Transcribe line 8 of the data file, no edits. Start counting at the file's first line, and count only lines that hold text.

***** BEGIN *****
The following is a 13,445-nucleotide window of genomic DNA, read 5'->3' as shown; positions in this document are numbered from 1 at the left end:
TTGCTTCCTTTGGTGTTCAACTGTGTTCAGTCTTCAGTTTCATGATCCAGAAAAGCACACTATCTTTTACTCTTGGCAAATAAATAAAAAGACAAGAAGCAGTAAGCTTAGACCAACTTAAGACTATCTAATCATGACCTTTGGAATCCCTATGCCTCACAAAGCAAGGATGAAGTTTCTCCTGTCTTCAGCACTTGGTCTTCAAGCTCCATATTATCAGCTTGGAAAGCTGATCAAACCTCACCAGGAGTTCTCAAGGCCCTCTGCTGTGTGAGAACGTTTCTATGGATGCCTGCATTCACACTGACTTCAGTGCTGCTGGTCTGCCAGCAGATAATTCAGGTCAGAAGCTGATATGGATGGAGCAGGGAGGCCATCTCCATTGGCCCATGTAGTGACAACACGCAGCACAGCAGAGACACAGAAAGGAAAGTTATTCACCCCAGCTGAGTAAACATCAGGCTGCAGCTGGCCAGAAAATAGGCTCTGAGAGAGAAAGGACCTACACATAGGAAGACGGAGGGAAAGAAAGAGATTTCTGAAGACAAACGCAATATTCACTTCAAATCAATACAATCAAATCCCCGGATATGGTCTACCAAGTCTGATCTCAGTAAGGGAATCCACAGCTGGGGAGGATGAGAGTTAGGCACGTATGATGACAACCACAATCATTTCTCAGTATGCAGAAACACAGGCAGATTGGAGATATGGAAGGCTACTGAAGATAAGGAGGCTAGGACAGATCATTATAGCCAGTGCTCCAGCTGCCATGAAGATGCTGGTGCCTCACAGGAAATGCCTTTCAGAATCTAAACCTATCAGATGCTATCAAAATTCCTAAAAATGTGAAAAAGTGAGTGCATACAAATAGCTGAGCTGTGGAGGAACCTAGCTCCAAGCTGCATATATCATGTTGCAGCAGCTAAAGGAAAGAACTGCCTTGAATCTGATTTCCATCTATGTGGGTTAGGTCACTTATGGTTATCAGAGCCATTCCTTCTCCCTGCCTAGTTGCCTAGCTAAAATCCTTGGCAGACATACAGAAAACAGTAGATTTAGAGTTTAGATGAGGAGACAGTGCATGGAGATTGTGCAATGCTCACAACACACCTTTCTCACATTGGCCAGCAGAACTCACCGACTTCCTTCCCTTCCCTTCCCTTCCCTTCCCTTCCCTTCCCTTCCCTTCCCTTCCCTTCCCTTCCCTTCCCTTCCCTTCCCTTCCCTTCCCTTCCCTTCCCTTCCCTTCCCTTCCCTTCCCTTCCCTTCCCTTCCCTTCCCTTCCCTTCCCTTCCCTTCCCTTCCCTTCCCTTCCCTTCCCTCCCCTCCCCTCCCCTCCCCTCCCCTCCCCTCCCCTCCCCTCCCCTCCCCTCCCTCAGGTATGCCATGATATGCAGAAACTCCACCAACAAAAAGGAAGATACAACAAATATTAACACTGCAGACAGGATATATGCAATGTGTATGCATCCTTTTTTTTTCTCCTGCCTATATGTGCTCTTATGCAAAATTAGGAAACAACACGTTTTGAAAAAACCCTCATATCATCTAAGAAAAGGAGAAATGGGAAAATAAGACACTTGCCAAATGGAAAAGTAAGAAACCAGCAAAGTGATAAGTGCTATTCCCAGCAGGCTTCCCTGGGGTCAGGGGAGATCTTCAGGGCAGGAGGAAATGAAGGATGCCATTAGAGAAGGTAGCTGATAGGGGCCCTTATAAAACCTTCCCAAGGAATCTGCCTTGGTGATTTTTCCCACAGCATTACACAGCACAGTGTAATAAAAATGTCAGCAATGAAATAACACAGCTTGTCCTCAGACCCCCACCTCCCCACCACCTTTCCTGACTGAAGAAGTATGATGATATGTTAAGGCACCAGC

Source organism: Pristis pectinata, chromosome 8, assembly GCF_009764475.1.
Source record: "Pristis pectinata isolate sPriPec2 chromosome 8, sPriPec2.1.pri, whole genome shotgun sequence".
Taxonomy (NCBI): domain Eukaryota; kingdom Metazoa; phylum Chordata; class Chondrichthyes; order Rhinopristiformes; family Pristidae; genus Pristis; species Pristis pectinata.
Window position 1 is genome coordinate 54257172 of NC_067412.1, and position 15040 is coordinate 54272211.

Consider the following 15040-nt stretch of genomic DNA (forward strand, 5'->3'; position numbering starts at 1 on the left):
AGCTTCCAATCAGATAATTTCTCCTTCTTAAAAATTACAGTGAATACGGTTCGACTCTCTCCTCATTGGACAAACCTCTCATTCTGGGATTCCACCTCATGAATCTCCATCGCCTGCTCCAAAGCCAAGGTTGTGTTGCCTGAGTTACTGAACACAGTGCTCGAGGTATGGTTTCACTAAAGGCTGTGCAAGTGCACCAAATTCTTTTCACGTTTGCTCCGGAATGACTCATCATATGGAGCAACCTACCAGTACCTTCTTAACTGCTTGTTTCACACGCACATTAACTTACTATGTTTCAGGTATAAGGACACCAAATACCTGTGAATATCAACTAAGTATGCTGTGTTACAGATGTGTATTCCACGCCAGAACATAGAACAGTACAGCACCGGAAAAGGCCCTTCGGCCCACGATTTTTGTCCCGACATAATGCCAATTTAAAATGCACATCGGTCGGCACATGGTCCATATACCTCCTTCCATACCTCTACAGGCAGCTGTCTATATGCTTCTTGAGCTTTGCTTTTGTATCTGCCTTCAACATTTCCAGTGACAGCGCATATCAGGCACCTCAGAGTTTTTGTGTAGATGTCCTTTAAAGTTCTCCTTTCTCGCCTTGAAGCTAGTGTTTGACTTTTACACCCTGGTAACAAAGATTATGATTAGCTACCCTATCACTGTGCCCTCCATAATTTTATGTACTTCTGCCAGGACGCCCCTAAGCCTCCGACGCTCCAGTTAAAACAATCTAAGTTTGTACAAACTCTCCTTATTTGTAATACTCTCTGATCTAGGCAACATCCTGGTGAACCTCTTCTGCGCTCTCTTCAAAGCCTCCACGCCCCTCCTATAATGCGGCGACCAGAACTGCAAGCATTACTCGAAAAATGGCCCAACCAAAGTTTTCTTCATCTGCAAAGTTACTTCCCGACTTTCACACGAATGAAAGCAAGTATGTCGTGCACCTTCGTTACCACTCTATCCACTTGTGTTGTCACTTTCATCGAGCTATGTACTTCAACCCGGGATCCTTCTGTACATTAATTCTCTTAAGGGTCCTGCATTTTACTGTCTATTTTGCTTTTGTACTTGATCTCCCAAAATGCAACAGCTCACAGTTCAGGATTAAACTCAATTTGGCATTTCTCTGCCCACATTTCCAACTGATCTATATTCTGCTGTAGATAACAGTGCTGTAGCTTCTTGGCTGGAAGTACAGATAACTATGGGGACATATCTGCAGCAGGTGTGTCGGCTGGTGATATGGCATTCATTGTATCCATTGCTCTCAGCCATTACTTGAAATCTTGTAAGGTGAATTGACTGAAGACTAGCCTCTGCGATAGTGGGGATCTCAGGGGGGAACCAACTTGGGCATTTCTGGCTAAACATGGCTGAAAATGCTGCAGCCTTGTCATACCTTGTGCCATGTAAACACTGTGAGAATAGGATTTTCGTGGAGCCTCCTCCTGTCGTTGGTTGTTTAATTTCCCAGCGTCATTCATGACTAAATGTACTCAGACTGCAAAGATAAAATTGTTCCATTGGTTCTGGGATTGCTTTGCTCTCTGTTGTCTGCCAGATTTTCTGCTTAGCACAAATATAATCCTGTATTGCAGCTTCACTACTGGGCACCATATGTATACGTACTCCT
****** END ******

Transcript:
AGCTTCCAATCAGATAATTTCTCCTTCTTAAAAATTACAGTGAATACGGTTCGACTCTCTCCTCATTGGACAAACCTCTCATTCTGGGATTCCACCTCATGAATCTCCATCGCCTGCTCCAAAGCCAAGGTTGTGTTGCCTGAGTTACTGAACACAGTGCTCGAGGTATGGTTTCACTAAAGGCTGTGCAAGTGCACCAAATTCTTTTCACGTTTGCTCCGGAATGACTCATCATATGGAGCAACCTACCAGTACCTTCTTAACTGCTTGTTTCACACGCACATTAACTTACTATGTTTCAGGTATAAGGACACCAAATACCTGTGAATATCAACTAAGTATGCTGTGTTACAGATGTGTATTCCACGCCAGAACATAGAACAGTACAGCACCGGAAAAGGCCCTTCGGCCCACGATTTTTGTCCCGACATAATGCCAATTTAAAATGCACATCGGTCGGCACATGGTCCATATACCTCCTTCCATACCTCTACAGGCAGCTGTCTATATGCTTCTTGAGCTTTGCTTTTGTATCTGCCTTCAACATTTCCAGTGACAGCGCATATCAGGCACCTCAGAGTTTTTGTGTAGATGTCCTTTAAAGTTCTCCTTTCTCGCCTTGAAGCTAGTGTTTGACTTTTACACCCTGGTAACAAAGATTATGATTAGCTACCCTATCACTGTGCCCTCCATAATTTTATGTACTTCTGCCAGGACGCCCCTAAGCCTCCGACGCTCCAGTTAAAACAATCTAAGTTTGTACAAACTCTCCTTATTTGTAATACTCTCTGATCTAGGCAACATCCTGGTGAACCTCTTCTGCGCTCTCTTCAAAGCCTCCACGCCCCTCCTATAATGCGGCGACCAGAACTGCAAGCATTACTCGAAAAATGGCCCAACCAAAGTTTTCTTCATCTGCAAAGTTACTTCCCGACTTTCACACGAATGAAAGCAAGTATGTCGTGCACCTTCGTTACCACTCTATCCACTTGTGTTGTCACTTTCATCGAGCTATGTACTTCAACCCGGGATCCTTCTGTACATTAATTCTCTTAAGGGTCCTGCATTTTACTGTCTATTTTGCTTTTGTACTTGATCTCCCAAAATGCAACAGCTCACAGTTCAGGATTAAACTCAATTTGGCATTTCTCTGCCCACATTTCCAACTGATCTATATTCTGCTGTAGATAACAGTGCTGTAGCTTCTTGGCTGGAAGTACAGATAACTATGGGGACATATCTGCAGCAGGTGTGTCGGCTGGTGATATGGCATTCATTGTATCCATTGCTCTCAGCCATTACTTGAAATCTTGTAAGGTGAATTGACTGAAGACTAGCCTCTGCGATAGTGGGGATCTCAGGGGGGAACCAACTTGGGCATTTCTGGCTAAACATGGCTGAAAATGCTGCAGCCTTGTCATACCTTGTGCCATGTAAACACTGTGAGAATAGGATTTTCGTGGAGCCTCCTCCTGTCGTTGGTTGTTTAATTTCCCAGCGTCATTCATGACTAAATGTACTCAGACTGCAAAGATAAAATTGTTCCATTGGTTCTGGGATTGCTTTGCTCTCTGTTGTCTGCCAGATTTTCTGCTTAGCACAAATATAATCCTGTATTGCAGCTTCACTACTGGGCACCATATGTATACGTACTCCT